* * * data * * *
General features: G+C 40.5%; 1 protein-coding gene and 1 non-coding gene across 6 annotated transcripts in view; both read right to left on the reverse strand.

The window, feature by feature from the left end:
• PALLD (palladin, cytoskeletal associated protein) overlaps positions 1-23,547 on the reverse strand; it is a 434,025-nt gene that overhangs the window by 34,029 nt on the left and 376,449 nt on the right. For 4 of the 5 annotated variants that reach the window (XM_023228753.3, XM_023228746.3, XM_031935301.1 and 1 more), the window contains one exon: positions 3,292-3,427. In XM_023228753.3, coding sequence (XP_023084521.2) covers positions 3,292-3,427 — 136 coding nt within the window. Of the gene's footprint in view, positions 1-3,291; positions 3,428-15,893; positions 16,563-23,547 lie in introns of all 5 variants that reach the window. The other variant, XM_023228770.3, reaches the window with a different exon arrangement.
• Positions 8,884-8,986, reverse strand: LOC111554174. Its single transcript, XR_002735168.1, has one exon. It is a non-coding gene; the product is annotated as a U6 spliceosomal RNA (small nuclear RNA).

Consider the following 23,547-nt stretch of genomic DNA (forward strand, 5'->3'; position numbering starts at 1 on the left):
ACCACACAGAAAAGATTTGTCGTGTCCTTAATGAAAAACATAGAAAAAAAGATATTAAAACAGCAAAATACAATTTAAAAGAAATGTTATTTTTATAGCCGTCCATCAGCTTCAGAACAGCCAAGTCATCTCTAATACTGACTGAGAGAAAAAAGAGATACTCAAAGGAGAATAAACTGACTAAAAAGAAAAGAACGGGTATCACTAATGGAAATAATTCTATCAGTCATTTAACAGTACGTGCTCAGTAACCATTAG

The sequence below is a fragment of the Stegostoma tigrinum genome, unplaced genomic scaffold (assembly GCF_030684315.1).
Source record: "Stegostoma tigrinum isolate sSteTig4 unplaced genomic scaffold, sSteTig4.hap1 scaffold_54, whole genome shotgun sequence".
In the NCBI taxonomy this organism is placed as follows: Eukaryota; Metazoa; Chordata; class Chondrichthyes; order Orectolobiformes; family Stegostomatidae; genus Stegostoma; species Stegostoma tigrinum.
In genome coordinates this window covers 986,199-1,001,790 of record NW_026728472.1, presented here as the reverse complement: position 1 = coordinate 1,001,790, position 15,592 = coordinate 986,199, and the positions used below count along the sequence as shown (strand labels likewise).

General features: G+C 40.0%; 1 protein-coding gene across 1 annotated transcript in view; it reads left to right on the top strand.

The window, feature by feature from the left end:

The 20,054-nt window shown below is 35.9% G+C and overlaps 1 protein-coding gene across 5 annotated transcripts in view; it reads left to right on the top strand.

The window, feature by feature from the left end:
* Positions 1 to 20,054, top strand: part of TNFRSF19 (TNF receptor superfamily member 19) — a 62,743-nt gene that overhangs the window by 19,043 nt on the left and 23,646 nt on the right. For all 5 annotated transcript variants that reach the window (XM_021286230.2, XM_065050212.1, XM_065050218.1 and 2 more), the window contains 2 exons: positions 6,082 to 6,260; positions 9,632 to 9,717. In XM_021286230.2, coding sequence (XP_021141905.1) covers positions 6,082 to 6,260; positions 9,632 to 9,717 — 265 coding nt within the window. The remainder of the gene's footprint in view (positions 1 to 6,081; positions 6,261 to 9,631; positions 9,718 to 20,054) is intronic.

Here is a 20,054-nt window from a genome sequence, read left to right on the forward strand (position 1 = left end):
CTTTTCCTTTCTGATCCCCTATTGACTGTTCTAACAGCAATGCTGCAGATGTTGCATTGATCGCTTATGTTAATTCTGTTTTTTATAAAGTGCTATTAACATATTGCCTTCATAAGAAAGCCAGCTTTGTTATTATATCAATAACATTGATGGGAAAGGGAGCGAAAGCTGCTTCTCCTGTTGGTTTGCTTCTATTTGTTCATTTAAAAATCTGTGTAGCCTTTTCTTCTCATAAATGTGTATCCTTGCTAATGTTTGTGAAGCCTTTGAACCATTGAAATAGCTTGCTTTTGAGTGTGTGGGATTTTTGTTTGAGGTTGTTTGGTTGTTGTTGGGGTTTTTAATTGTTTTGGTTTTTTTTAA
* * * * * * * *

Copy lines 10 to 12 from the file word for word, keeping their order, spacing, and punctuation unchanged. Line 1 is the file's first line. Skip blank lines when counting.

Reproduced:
In genome coordinates this window covers 986,199-1,001,790 of record NW_026728472.1, presented here as the reverse complement: position 1 = coordinate 1,001,790, position 15,592 = coordinate 986,199, and the positions used below count along the sequence as shown (strand labels likewise).

General features: G+C 40.0%; 1 protein-coding gene across 1 annotated transcript in view; it reads left to right on the top strand.

The window, feature by feature from the left end: